Ongoing goal-directed movements can be rapidly adjusted following new environmental information, e.g. when chasing pray or foraging. This makes movement trajectories in go-before-you-know decision-making a suitable behavioral readout of the ongoing decision process. Yet, existing methods of movement analysis are often based on statistically comparing two groups of trial-averaged trajectories and are not easily applied to three-dimensional data, preventing them from being applicable to natural free behavior. We developed and tested the cone method to estimate the point of overt commitment (POC) along a single two- or three-dimensional trajectory, i.e. the position where movement is adjusted towards a newly selected spatial target. In Experiment 1, we established a ground truth data set in which the cone method successfully identified the experimentally constrained POCs across a wide range of all but the shallowest adjustment angles. In Experiment 2, we demonstrate the power of the method in a typical decision-making task with expected decision time differences known from previous findings. The POCs identified by cone method matched these expected effects. In both experiments, we compared the cone method’s single trial performance with a trial-averaging method and obtained comparable results. We discuss the advantages of the single-trajectory cone method over trial-averaging methods and possible applications beyond the examples presented in this study. The cone method provides a distinct addition to existing tools used to study decisions during ongoing movement behavior, which we consider particularly promising towards studies of non-repetitive free behavior.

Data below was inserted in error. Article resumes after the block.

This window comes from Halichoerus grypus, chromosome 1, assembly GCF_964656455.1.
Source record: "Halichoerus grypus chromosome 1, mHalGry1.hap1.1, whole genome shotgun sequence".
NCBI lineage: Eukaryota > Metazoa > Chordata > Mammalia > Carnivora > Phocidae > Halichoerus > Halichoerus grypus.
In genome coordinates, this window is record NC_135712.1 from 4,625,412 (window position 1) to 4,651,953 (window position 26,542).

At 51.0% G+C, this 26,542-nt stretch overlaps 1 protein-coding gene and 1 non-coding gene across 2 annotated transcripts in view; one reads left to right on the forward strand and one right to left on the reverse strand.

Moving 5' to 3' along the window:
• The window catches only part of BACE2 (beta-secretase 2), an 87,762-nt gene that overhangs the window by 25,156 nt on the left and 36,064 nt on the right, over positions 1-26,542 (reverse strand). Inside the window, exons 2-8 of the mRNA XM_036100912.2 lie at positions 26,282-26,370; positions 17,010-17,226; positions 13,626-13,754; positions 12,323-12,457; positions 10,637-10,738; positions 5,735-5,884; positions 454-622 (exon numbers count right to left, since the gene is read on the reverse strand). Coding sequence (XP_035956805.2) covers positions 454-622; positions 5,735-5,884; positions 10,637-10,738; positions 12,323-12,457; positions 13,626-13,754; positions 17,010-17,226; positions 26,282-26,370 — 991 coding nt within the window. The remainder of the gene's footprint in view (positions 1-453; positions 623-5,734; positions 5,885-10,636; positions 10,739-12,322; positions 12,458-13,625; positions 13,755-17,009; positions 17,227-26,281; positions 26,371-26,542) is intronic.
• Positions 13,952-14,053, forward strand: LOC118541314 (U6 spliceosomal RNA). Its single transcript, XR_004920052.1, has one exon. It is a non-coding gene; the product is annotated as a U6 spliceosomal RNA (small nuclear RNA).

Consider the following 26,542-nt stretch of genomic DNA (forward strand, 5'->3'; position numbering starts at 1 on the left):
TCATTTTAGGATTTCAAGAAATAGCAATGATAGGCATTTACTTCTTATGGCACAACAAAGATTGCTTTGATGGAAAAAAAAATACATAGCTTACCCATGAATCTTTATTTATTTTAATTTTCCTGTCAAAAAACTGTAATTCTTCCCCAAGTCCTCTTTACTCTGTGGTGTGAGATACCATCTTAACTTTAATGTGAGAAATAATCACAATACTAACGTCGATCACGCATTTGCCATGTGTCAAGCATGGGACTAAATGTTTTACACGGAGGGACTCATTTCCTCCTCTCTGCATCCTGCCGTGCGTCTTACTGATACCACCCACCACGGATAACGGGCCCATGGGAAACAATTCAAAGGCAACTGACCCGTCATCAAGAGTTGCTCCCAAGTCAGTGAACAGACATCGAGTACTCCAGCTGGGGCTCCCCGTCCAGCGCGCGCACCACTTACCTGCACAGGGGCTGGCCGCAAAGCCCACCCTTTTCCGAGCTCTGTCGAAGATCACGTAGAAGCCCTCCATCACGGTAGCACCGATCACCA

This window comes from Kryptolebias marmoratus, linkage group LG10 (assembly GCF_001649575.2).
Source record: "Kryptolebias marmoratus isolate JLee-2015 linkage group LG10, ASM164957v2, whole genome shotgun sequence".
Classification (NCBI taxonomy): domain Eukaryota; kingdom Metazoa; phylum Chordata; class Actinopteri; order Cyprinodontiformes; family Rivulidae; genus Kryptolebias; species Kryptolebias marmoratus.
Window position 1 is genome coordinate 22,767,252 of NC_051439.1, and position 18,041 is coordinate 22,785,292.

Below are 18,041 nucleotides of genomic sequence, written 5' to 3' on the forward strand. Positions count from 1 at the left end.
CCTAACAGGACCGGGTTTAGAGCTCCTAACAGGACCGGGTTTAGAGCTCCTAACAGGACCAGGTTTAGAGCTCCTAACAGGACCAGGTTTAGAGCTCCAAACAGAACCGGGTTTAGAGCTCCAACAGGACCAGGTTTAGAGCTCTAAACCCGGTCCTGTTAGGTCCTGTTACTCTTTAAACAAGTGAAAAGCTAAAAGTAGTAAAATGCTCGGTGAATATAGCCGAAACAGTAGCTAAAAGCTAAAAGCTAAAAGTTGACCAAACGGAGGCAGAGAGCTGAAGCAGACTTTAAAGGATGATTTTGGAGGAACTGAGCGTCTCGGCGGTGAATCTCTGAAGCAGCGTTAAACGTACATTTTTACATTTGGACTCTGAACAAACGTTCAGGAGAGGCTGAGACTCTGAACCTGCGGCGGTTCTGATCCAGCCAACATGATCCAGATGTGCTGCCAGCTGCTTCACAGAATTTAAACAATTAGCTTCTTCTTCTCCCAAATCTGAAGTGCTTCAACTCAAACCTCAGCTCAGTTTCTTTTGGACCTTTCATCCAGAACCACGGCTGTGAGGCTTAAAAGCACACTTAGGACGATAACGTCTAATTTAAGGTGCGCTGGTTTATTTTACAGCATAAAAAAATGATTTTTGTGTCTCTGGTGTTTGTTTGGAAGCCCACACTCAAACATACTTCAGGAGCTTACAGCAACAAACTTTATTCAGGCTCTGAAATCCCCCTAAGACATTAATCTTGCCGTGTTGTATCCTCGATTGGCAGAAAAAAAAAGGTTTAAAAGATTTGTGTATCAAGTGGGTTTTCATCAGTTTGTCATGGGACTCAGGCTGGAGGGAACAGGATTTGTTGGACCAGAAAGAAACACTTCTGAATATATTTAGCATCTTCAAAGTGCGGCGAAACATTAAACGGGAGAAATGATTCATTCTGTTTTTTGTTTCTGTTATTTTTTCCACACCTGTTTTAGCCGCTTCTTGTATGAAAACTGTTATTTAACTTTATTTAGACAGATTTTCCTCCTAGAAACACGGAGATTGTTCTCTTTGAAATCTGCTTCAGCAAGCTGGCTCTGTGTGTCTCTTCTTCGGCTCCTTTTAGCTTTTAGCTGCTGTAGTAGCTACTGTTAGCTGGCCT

bioRxiv Subject Collection: Neuroscience